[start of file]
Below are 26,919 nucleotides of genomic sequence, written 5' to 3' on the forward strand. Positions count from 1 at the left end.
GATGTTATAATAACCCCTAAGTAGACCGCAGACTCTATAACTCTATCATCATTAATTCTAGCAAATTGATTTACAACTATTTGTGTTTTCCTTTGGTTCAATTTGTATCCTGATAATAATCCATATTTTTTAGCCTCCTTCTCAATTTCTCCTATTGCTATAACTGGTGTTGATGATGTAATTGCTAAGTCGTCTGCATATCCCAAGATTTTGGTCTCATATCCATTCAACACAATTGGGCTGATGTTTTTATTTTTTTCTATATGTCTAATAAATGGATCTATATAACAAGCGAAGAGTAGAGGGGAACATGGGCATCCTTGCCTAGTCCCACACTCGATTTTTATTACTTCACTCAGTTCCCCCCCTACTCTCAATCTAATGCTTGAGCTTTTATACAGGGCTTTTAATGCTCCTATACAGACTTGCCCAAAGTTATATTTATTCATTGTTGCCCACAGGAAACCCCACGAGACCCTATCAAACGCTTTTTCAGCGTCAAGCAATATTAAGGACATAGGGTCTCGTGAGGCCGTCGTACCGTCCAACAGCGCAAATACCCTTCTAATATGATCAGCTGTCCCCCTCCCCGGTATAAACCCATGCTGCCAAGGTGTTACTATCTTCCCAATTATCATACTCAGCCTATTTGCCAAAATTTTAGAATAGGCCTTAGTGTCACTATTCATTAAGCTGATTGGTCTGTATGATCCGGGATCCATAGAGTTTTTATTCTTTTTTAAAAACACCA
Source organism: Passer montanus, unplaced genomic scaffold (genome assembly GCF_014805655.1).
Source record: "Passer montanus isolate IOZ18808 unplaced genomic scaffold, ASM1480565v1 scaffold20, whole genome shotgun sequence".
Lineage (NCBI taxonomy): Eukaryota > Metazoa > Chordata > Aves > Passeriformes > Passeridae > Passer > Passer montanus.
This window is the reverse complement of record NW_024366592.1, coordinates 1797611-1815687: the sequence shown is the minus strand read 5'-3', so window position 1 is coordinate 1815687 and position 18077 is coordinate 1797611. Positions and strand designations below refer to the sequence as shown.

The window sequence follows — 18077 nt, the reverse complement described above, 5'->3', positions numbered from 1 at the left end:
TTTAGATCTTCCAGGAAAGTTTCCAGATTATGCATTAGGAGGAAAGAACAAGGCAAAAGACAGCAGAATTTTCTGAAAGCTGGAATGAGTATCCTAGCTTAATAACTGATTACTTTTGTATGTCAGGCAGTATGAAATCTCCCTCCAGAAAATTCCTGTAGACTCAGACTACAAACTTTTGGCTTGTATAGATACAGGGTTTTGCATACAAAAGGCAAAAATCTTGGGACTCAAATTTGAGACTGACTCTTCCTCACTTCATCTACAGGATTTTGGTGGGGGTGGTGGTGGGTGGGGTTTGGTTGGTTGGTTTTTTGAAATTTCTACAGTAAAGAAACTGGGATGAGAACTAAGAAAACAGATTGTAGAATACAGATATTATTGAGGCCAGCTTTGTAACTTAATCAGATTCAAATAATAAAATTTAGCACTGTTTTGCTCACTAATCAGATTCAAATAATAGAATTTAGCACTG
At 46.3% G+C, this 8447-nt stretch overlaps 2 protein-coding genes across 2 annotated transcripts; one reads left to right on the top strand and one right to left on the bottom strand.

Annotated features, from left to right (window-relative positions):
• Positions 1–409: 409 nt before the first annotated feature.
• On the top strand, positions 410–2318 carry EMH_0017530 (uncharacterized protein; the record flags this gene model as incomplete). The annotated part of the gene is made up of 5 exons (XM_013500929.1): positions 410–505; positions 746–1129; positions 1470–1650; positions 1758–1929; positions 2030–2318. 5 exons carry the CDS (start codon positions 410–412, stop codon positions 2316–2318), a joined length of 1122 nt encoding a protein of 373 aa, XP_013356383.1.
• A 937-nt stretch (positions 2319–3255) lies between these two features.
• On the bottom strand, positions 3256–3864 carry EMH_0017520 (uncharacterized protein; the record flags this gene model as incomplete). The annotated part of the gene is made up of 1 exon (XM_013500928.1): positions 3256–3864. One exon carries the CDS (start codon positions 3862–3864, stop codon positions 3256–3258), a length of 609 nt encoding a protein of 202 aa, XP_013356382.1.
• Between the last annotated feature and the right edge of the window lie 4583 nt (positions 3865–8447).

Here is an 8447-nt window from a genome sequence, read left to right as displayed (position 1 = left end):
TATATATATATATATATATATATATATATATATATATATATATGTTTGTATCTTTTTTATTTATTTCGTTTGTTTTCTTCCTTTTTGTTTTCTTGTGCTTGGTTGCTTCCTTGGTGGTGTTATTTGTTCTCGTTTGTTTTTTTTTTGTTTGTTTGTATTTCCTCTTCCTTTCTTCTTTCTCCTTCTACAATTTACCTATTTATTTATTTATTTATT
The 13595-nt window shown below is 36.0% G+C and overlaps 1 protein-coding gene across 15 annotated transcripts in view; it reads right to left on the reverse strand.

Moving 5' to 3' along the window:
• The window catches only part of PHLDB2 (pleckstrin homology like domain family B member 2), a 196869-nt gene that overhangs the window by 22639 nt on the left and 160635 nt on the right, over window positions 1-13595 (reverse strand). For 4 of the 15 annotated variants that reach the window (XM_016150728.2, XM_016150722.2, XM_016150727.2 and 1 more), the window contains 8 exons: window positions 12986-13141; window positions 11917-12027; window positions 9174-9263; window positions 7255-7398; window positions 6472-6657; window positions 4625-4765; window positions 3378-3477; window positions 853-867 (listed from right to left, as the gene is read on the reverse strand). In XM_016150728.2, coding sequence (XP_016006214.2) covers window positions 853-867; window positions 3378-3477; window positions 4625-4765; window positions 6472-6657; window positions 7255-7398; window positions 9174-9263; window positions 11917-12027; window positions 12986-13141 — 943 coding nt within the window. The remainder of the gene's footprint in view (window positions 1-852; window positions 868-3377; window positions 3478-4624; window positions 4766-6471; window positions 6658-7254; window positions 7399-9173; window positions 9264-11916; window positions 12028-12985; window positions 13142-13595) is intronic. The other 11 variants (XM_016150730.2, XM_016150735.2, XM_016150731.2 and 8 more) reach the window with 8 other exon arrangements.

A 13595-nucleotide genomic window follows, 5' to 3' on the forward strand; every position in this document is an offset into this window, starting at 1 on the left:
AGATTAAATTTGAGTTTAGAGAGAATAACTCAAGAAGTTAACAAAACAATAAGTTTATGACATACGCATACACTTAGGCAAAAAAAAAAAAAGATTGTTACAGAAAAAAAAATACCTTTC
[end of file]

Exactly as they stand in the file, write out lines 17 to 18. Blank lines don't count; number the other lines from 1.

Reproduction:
TATATATATATATATATATATATATATATATATATATATATATGTTTGTATCTTTTTTATTTATTTCGTTTGTTTTCTTCCTTTTTGTTTTCTTGTGCTTGGTTGCTTCCTTGGTGGTGTTATTTGTTCTCGTTTGTTTTTTTTTTGTTTGTTTGTATTTCCTCTTCCTTTCTTCTTTCTCCTTCTACAATTTACCTATTTATTTATTTATTTATT
The 13595-nt window shown below is 36.0% G+C and overlaps 1 protein-coding gene across 15 annotated transcripts in view; it reads right to left on the reverse strand.